You want me to install an app? OK only if the func­tion­al­ity of the same app is avail­able on the open Inter­net? And if it is a lim­i­ta­tion of Inter­net tech­nol­ogy, then make it clear to me and show me who I can com­plain to so it stops being a limitation.

You want me to share a link to your app or site? OK, but how can I share links from other sites or apps INTO your app? How do I make the traf­fic flow both ways (and can search engines or peo­ple not reg­is­tered see at least some of the con­tent I share?)

You’re a device maker? Jump in. But you must work with other device mak­ers on ensur­ing that there is a stan­dard­ized way for the web to access some of the new hard­ware you’re introducing.

You’re a telco and have a hard time cov­er­ing the cost of band­width? Maybe we can help. Share ALL the data (anonymized, of course) about the traf­fic pat­terns of your users and some net­work geeks will be happy to work with you on find­ing ways to opti­mize things.

You run a search engine? Great. If you find out that some pages are siloed, just refuse to index the whole site. Work with your com­peti­tors to ensure that a black­list is cre­ated, sim­i­lar to the spam­mers’ black­list. If a com­pany doesn’t want to play on the inter­net, it doesn’t have to but it shouldn’t reap the ben­e­fit of being near the internet.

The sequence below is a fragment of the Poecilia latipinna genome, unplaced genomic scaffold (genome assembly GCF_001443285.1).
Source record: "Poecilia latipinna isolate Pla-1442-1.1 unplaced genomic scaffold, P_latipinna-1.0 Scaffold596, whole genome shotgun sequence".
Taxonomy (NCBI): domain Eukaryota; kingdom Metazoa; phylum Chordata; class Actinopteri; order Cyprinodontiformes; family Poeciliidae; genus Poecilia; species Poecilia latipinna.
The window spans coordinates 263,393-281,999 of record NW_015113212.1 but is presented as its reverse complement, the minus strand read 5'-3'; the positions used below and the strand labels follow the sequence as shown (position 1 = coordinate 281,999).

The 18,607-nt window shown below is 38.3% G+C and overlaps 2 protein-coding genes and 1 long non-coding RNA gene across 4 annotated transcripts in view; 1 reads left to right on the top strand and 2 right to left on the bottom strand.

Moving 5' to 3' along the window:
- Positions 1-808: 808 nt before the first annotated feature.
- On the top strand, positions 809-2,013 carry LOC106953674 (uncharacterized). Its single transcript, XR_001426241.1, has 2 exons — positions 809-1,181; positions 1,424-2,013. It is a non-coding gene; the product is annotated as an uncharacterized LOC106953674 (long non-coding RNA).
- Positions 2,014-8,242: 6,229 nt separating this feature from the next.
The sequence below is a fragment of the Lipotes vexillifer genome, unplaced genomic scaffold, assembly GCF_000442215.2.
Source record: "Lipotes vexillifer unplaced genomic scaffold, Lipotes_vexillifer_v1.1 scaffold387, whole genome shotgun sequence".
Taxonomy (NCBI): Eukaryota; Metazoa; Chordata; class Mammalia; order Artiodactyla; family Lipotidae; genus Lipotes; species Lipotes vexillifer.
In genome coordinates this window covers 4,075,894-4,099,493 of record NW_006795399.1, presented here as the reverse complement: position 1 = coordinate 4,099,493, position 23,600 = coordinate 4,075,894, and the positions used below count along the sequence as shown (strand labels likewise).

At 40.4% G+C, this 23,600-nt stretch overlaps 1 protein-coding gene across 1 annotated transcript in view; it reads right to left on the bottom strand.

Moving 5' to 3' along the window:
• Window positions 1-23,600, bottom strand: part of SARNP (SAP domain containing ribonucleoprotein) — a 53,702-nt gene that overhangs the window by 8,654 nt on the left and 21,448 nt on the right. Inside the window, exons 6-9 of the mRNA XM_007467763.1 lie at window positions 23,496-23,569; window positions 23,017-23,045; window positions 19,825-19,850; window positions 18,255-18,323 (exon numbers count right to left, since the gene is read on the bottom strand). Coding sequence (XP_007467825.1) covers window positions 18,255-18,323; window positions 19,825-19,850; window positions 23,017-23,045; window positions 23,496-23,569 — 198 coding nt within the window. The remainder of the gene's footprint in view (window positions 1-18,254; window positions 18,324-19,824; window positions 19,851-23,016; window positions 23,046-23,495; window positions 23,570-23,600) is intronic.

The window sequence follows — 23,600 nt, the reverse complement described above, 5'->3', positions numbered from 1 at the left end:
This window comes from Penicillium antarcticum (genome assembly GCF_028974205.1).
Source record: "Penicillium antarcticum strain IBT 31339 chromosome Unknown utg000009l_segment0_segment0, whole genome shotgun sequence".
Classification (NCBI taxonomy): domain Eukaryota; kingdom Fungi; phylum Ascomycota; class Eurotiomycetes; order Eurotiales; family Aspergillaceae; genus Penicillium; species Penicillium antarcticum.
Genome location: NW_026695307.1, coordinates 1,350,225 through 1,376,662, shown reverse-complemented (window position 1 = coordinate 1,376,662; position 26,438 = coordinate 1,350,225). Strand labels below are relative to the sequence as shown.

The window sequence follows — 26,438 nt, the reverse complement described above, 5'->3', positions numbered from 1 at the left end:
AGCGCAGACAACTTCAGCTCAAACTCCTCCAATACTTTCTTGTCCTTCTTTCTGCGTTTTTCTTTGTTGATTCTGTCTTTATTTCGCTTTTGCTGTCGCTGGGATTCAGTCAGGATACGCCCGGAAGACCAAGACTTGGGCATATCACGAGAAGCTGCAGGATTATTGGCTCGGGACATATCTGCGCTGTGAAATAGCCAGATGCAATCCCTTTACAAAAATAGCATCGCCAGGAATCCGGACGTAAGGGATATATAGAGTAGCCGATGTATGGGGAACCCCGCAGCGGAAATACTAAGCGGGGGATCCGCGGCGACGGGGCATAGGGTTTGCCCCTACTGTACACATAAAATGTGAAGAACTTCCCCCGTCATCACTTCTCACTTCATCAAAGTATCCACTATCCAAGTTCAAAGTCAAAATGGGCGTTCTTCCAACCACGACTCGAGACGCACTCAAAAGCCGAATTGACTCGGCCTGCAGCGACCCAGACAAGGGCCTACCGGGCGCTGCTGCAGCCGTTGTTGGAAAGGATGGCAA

You want to write a law relat­ing to some nefar­i­ous behav­ior on the Inter­net? OK but you must put it up on a pub­lic inter­net site and pub­li­cize it the minute   the con­cept is dis­cussed. Maybe you can have it as a Wiki so pub­lic par­tic­i­pa­tion can ensure the best dialogue.

You run a site on the open Inter­net? Well, first of all thanks. But remem­ber that the tools we have is the Inter­net: Just don’t link to the public-facing pages of siloed sites. In fact, it might be best not to men­tion them but if you have to, make it hard to find them.

You’re just a user? Awe­some. Just start demand­ing the inter­net remain open. You came out (or at least thought of doing so) when SOPA threat­ened the Inter­net. When your Telco decides to close things up, walk away from it and to a provider that promises to remain open. When politi­cians try to abuse the Inter­net, call them on it. And when a provider tries to lock you up, walk away. You can do it again and again. The fight is going to be a long one but it’s well worth it.

Don’t do it for me. Don’t even do it just for free­dom. Don’t do it because the pre­vi­ous gen­er­a­tion of Inter­net users fought hard to make this work.

Do it because the Inter­net is awe­some.
Do it for the next gen­er­a­tion.
Do it for your friends.
Do it for your­self.
Do it for the kittens.

Tristan Louis is the founder and CEO of Keepskor and writes the influential tnl.net weblog, where this was initially posted under the title I killed the Internet. You can follow him on twitter here or receive his weekly newsletter by subscribing here.